In one of our data silos, we’ve been using a lot of spreadsheets and manual tracking to manage physical-to-virtual cross-connects between our physical switches and our ESXi hosts. There are a couple of reasons for this. The first is that up until recently, the silo was using non-Cisco switches and the second is that the licensing on our hosts don’t allow for LLDP, only CDP. We only have Standard licensing and Enterprise is required for distributed switches. Only distributed switches can do LLDP, so we were stuck with a protocol that we couldn’t use with our physical switches. Now that we’re in the process of migrating the silo to some newer hardware, I’m preparing to do a small redesign of our environment.
I’ve added some additional physical NICs to increase our host-side port density and I’ve moved off of the cheap low-end switches onto Cisco gear. However, since I’m sick of tracking cables manually and tagging switchports with “description” lines. I’m finally able to start using the discovery protocol for which we’re licensed. Since we don’t have distributed switches in this silo, I’ll be using CDP instead of LLDP, but our new Cisco switches will like that just fine.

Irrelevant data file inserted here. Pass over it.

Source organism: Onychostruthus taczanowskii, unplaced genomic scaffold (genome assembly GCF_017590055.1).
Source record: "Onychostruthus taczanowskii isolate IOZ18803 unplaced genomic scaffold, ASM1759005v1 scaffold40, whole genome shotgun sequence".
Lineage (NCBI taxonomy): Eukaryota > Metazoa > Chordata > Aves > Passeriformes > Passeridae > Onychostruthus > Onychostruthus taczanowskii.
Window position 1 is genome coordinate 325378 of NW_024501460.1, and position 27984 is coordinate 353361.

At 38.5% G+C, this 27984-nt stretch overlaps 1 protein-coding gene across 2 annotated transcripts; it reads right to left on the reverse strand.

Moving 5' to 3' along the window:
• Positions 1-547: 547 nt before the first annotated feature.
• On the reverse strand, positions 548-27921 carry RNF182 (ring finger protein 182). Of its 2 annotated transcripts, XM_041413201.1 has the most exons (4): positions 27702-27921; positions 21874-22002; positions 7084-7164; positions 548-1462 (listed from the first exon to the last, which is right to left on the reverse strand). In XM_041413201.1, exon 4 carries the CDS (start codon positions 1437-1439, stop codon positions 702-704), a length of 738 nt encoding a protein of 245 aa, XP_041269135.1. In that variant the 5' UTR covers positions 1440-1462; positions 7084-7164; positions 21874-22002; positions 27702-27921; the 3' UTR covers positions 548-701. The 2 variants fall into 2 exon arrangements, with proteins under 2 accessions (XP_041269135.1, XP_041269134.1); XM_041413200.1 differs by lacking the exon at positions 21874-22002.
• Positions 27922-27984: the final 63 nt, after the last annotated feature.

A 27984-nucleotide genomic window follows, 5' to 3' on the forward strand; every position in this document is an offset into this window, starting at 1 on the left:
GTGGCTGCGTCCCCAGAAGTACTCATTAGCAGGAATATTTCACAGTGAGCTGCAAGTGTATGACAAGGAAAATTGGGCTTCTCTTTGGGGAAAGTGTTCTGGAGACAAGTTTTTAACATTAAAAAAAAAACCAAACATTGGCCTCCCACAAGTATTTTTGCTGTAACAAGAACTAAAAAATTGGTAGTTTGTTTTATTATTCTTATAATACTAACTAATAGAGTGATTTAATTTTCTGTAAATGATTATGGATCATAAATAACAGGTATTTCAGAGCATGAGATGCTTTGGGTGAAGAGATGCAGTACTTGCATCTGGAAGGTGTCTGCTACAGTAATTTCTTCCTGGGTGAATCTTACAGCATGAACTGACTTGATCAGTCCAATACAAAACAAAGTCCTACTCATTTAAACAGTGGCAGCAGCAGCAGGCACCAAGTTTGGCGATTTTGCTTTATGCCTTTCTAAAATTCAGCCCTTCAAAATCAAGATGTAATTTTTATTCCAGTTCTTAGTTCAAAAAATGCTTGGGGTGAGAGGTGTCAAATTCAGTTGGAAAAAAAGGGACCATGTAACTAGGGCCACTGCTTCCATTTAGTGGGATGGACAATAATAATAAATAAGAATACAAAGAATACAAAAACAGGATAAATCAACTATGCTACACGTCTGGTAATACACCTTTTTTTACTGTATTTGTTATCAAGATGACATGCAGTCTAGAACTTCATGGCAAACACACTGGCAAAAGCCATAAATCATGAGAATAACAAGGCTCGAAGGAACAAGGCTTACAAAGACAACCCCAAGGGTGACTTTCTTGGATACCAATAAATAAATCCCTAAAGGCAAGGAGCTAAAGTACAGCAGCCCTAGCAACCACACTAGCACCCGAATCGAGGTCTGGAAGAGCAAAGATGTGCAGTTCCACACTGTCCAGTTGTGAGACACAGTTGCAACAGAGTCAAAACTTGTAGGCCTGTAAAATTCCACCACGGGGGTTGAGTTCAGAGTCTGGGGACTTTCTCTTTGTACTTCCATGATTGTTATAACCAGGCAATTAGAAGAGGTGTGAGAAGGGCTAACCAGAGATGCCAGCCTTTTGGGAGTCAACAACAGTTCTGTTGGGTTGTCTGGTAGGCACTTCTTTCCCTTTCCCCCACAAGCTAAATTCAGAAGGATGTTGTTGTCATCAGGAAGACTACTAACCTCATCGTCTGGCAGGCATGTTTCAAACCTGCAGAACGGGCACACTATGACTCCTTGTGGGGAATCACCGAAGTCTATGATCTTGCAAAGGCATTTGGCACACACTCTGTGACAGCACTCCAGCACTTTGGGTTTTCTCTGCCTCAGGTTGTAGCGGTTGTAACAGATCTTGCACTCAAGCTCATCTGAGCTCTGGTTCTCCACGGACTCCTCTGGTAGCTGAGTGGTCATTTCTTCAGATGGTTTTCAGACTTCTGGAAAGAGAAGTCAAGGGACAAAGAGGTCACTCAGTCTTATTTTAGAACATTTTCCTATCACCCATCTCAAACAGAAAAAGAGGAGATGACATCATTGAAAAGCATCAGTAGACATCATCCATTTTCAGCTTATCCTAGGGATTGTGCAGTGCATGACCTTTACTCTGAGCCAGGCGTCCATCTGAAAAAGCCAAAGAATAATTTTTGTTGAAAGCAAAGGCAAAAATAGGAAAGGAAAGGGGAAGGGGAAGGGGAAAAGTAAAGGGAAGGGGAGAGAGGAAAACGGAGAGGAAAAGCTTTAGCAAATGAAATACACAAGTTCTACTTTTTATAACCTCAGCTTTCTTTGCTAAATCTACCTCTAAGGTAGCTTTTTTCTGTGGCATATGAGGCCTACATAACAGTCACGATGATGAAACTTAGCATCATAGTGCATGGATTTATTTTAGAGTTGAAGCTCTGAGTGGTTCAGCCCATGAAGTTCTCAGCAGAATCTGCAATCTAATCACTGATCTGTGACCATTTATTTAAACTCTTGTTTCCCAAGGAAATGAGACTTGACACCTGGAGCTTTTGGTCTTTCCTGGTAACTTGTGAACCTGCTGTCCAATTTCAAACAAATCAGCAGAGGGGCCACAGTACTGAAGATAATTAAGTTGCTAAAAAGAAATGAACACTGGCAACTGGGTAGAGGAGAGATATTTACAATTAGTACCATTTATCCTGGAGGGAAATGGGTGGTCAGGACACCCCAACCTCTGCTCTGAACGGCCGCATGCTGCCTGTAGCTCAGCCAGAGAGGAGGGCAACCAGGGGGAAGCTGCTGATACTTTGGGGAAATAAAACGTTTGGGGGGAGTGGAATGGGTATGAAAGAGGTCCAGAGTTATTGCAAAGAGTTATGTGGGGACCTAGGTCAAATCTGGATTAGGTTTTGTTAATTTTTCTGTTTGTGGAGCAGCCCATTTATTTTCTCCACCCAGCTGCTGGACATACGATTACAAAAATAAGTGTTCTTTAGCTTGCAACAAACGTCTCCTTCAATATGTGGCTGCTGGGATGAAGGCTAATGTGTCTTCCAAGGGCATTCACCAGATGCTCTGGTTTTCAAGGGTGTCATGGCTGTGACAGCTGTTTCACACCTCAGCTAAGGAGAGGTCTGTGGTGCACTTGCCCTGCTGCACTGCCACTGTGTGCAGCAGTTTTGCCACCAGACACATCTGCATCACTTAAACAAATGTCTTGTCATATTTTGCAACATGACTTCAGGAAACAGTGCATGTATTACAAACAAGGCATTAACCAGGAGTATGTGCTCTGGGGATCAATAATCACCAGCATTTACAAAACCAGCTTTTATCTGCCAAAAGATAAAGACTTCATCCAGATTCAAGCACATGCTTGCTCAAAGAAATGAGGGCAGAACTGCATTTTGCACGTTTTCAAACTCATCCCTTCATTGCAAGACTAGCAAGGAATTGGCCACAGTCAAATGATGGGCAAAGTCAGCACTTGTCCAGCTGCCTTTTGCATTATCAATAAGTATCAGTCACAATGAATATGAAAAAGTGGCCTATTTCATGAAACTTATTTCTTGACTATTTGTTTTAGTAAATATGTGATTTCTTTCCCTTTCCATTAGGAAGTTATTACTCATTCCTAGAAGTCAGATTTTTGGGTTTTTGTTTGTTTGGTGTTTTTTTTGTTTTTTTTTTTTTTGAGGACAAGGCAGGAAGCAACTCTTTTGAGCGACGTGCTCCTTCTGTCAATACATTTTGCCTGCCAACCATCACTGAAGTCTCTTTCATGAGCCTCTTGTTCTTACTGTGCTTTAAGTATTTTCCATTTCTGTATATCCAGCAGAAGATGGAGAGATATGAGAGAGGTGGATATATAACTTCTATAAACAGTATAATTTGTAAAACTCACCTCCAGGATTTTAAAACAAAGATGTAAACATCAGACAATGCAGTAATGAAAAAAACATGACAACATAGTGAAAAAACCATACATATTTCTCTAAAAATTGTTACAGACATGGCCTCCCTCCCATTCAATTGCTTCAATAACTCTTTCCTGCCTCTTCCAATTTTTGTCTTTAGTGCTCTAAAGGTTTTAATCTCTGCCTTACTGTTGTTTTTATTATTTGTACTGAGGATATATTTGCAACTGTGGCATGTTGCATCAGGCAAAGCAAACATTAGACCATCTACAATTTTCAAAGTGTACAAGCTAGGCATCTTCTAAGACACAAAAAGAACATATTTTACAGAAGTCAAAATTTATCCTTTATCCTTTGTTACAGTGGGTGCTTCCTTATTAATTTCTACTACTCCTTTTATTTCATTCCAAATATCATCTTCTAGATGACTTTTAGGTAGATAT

By default, a virtual standard switch has CDP enabled, but it’s in “listen” mode only. We’re going to change that to “both” (listen/broadcast). For vSS, there’s no GUI. We can do it with esxcli, though:
# esxcli network vswitch standard set -v vSwitch0 -c both
Here’s a screen shot of my lab environment so you can see what the results look like:
Great! Now that I am broadcasting CDP instead of just listening, let’s see what the physical switch sees! In the next screen shot, I executed a “show cdp neighbors” both before and after enabling CDP on my lab host.
You can see a couple of other Cisco devices being picked up on the uplink port (G1/0/1) in the top section, but now that CDP is broadcasting, the rest of my ESXi ports are self-documenting as well. It displays the vmnic as well as the local physical switch interface to which it is connected. Fantastic!
If you’re fortunate enough to have Distributed Switches in your licensing, you can enable LLDP and/or change the discovery protocol options through the GUI as well. Go into Inventory – Networking, edit the properties of the vDS and click on Advanced on the Properties tab. Here’s a screen cap of the VIC:
Since we’re a fairly small shop, this should take away some of the paperwork involved in documenting this part of our network and make it easier and faster to do the administrative tasks that we should be doing instead.